i followed this guide to set up RTL-SDR on the raspberry pi 3. the only times i've successfully used the RTL-SDR dongle has been from my android phone, where i managed to track some planes overhead. i tried installing it on my macbook pro one time, but it involved running a listening server and i thought it was just too complicated so i never bothered. i never set it up on the raspberry pi (though i knew it was possible) until now. i installed rtl-sdr and gr-osmosdr (sudo apt-get install rtl-sdr gr-osmosdr). rtl-sdr seems to be the driver for the dongle, but i wasn't sure what gr-osmosdr was. i knew that the final step was to eventually install gnu radio, so i could use the radio block that would decode the elster meter data. the initial installation failed, until i issued an sudo apt-get update and the second time around worked. lsusb could see the usb dongle, but when i performed an rtl_test it failed.
my father left for the airport before 5pm to pick up my 2nd aunt, returning home after having spent almost a month keeping my grandmother company in taiwan. after my father came home we had dinner. my mother made this curry-like rice dish with these big slices of beef that was hard to eat. i persevered and finally finished the whole plate even though i wasn't very hungry. i left for cambridge immediately afterwards.
back at home, i connected remotely to the raspberry pi 3 to try and debug the RTL-SDR issue. i finally fixed it by setting some files and rebooting the rpi3. when i issued an rtl_test it was able to ping the dongle successfully.
i was just doing some research, trying to find more information about belmont's installation of smart meters. they made the upgrade a few years ago with little fanfare, even though in other towns some residents were against it for data security concerns. i then went to the belmont (municipal) light website and something caught my eye that i hadn't seen before: there was a button to "ACCESS SMARTHUB". i clicked on it and couldn't believe what i saw: apparently belmont's smart meters has the ability to monitor electricity usage, not just by billing cycle, but by months, days, and even hours! belmont - which i've always considered backwards and unsophisticated - was doing something cutting edge for a change. it's weird that this feature is not more advertised, or maybe it just recently came online. here was a treasure trove of data that i was trying to collect the hard way via raspberry pi and SDR dongle, all laid out in nice graphs, accessible via browser and even complementary apps. it asked for an e-mail adress and password. i tried logging in as a new account, but it said i'd already created one. so i tried guessing the password my father probably created and managed to get in after a few tries.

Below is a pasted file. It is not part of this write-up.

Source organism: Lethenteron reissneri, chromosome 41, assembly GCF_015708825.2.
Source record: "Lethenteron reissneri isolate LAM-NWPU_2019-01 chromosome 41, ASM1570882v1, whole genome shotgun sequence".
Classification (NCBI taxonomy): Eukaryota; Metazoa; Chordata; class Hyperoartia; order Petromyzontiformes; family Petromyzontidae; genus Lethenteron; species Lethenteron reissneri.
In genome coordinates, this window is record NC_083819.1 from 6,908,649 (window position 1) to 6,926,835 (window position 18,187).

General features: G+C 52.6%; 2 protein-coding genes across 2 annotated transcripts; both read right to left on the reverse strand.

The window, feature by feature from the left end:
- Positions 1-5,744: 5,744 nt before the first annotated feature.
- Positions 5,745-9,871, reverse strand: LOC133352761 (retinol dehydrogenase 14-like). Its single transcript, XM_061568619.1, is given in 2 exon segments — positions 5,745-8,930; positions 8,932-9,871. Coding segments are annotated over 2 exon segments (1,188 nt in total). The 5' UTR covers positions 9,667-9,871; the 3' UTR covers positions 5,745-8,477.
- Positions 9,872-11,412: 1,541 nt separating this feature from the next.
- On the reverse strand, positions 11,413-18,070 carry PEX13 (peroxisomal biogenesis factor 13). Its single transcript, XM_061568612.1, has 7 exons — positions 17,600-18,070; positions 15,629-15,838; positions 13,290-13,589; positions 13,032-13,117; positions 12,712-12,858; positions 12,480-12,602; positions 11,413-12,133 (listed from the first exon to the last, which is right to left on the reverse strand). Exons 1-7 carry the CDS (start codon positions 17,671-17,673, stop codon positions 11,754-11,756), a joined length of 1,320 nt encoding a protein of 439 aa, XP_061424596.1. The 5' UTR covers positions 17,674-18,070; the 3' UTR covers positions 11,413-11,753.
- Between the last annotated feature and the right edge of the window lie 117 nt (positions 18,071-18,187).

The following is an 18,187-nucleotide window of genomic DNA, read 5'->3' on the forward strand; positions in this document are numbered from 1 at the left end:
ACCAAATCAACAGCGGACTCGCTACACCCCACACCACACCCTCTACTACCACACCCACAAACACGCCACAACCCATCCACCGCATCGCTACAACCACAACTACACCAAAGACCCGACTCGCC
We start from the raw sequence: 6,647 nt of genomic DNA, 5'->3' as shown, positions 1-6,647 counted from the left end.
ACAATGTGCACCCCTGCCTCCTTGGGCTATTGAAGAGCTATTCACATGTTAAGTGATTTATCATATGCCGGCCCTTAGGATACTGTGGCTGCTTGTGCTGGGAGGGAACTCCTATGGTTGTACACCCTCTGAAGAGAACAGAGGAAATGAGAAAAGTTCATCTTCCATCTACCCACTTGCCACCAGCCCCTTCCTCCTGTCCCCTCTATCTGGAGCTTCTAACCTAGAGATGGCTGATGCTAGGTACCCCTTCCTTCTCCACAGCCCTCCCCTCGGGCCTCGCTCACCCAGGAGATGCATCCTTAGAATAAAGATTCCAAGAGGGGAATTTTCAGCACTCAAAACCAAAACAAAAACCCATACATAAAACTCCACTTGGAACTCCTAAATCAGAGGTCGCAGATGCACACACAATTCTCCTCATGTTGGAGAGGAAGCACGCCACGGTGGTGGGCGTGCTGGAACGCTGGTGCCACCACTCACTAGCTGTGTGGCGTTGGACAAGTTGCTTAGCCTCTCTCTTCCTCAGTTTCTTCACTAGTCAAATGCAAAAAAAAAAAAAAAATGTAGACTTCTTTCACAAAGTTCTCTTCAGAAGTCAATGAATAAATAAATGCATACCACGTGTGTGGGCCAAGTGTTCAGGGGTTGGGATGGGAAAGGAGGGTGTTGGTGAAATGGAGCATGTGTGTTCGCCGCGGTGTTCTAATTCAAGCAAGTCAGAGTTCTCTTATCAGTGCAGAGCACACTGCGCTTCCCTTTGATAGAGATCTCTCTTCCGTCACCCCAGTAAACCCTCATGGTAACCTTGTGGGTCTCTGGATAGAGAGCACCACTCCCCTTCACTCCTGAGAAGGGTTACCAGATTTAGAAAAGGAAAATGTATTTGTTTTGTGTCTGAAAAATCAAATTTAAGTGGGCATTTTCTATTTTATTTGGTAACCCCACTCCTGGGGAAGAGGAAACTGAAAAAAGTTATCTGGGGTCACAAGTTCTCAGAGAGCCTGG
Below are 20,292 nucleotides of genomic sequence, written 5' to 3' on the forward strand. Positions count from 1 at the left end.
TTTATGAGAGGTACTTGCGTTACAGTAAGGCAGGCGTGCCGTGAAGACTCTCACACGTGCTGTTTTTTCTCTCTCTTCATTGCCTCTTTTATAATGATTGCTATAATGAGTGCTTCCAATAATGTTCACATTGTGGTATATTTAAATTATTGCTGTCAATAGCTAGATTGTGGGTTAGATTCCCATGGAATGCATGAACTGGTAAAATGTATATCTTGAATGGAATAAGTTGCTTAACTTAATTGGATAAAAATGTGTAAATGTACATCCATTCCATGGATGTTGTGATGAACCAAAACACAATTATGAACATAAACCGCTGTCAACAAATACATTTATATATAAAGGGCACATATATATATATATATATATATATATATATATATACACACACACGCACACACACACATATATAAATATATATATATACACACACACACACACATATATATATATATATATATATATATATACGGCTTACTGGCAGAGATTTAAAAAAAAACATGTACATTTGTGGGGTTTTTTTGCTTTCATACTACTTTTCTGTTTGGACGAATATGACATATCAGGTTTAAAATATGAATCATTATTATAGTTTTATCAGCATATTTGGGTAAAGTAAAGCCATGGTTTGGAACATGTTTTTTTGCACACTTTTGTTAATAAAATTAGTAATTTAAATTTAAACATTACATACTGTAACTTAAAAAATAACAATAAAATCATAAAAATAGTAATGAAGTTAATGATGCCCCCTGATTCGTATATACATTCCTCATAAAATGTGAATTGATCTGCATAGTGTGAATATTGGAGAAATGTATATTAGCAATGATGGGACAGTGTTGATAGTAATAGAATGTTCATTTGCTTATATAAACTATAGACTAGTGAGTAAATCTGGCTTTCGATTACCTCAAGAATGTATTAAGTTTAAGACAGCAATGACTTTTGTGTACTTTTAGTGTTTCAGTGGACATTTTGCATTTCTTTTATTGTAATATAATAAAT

i spent the rest of the evening just playing around with all the data. electricity can be broken down into usage, production (e.g. from solar), and net. there's even a handy temperature trend line. it also allowed me to download the raw data, but the formats - CSV or XML - were a mess. instead of nicely delimited, everything was jumbled together in a single column. the data is still useful but needs a lot of manual massaging to get it in working condition. i then tried the app. not as many settings as the browser version, but it still pulls in some good data. one thing i noticed is neither browser or app version can produce live data; the most correct information you can get is for yesterday. that's why a rpi3-sdr pair that can read the info directly from the smart meter is still useful to have. the very earliest tracking data started september 19 2016.